Tuesday, March 27th
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Brush Up Those Clamming Skills: Ready yourself for summer by joining URI Coastal Resources Center/Rhode Island Sea Grant sustainable seafood specialist Azure Cygler and local quahogging legend Jody King for a webinar. King, host of a state-sponsored “Come Clam With Me” summer program for the public, will share the basics of recreational clamming – from where to go and what to bring, to tools of the trade and tips for delicious clam dishes.
The webinar is a program of the Rhode Island Shellfish Initiative. The Initiative “honors the legacy and vital role shellfish play in supporting our environment, families, traditions, and economy. Through a partnership of government, business, academia, and community, the Initiative will strengthen our state’s shellfish management practices and promote growth and innovation within out local seafood industry. Visit the Initiative at http://www.shellfishri.com/ri-shellfish-initiative/ or email/call Cygler at email@example.com or 401-874-6197.
For hundreds of years, people have harvested quahogs from Narragansett Bay in Rhode Island, for sustenance and income. This video gives you a first-hand glimpse into this iconic New England way of life with quahogger Dave Andrade. CRC worked closely with this community and a broad range of stakeholders to develop Rhode Island’s first Shellfish Management Plan.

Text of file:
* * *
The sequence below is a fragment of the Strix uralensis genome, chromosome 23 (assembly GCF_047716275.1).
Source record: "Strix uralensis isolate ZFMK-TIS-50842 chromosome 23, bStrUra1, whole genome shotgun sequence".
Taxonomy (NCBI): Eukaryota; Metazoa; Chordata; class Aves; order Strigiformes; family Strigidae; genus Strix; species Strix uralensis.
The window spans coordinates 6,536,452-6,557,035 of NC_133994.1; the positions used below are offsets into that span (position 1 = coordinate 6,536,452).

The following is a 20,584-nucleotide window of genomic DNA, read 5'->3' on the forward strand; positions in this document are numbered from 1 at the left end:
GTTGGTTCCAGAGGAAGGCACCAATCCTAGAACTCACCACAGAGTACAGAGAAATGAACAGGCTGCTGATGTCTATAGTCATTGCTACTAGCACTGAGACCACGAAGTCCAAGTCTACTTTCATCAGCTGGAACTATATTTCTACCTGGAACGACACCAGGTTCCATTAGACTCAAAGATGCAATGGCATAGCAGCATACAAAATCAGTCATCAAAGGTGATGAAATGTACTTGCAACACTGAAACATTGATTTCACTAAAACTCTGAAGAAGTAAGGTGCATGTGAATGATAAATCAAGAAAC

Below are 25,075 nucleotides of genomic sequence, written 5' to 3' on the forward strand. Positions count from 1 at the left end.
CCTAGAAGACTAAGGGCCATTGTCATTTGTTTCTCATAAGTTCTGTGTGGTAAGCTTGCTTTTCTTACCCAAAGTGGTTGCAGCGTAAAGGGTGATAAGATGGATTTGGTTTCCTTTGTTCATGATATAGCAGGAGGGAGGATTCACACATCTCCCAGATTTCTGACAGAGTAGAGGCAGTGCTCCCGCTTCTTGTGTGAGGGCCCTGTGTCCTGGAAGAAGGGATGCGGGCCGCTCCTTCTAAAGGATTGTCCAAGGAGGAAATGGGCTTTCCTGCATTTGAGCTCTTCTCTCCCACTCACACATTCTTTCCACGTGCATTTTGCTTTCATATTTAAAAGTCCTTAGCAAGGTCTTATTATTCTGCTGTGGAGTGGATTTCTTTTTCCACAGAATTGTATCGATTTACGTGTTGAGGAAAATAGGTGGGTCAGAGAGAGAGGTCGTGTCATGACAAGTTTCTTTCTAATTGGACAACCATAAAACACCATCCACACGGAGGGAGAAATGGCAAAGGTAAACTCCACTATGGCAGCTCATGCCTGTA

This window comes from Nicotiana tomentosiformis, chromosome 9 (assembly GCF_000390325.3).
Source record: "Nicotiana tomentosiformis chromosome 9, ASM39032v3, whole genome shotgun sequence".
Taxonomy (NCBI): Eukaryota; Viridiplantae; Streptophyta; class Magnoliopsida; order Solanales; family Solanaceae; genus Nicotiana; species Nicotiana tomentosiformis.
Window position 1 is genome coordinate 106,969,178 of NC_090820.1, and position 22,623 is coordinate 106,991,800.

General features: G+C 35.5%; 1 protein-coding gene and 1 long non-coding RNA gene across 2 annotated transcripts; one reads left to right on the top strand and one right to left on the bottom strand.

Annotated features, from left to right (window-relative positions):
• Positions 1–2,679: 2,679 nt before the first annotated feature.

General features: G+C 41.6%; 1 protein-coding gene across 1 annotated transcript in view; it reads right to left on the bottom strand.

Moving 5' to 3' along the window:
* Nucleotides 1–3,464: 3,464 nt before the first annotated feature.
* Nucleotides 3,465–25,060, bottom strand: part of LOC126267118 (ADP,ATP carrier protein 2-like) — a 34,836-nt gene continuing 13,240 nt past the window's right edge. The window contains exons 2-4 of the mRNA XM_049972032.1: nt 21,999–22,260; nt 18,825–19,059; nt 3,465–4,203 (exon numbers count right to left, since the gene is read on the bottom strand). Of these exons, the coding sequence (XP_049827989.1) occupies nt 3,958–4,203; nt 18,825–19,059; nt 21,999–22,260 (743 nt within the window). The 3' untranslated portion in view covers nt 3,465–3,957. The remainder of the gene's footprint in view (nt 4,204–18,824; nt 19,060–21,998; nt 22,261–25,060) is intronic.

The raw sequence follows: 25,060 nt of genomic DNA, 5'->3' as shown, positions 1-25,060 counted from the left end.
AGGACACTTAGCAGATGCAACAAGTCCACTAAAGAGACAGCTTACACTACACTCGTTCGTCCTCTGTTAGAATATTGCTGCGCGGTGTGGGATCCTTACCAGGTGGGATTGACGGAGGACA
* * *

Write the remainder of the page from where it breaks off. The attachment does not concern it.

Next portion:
CRC partnered with URI’s Coastal Institute and Rhode Island Sea Grant to sponsor the newly published book, “Rhode Island’s Shellfish Heritage: An Ecological History” by Sarah Schumann.
The book details the history of the state’s iconic shellfish and tells the stories of the people and communities who harvest, grow, sell and enjoy Rhode Island’s rich and delicious native catch. You can purchase the publication, which comes alive with historic and contemporary photographs, or read it online on the R.I. Sea Grant website.
URI alumnus and Roger Williams University Shellfish Restoration Technician Matt Griffin will discuss restoration work at the next Rhode Island Shellfish Management Plan stakeholder meeting on Thursday, June 25,5-7 p.m. in Corless Auditorium (Building 2 on map), URI’s Narragansett Bay Campus.
CRC’s work on a vibrio control plan for Rhode Island is featured in the Sept. 1 edition of ecoRInews and on URI’s homepage. Vibrio is a bacterium that can grow in improperly handled oysters and sicken people. The story was written by CRC Communications Specialist Sue Kennedy and features Azure Cyler, Fisheries and Aquaculture Specialist.